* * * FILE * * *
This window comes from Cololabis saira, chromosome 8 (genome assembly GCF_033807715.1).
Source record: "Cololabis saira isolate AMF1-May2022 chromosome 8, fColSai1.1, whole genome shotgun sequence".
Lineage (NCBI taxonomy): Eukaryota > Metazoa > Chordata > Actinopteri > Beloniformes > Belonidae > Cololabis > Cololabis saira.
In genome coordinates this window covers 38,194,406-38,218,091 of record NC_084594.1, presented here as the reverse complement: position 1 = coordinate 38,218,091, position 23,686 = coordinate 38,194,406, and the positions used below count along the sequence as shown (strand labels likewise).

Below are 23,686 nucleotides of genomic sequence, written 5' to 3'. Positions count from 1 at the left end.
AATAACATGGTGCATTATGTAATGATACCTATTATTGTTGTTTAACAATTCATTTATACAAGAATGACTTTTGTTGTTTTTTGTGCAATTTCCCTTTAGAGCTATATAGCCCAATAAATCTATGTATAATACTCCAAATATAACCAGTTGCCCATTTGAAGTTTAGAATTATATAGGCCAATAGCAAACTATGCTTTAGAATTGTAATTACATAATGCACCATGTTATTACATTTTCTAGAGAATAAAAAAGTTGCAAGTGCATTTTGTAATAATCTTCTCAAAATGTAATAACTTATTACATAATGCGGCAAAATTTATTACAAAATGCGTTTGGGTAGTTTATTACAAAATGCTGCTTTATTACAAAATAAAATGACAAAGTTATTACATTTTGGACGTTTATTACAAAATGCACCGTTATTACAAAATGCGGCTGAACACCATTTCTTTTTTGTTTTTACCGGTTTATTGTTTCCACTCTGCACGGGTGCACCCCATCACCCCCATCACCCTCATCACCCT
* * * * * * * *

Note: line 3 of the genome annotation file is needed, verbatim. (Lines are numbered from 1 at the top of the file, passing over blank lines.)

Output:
Lineage (NCBI taxonomy): Eukaryota > Metazoa > Chordata > Actinopteri > Beloniformes > Belonidae > Cololabis > Cololabis saira.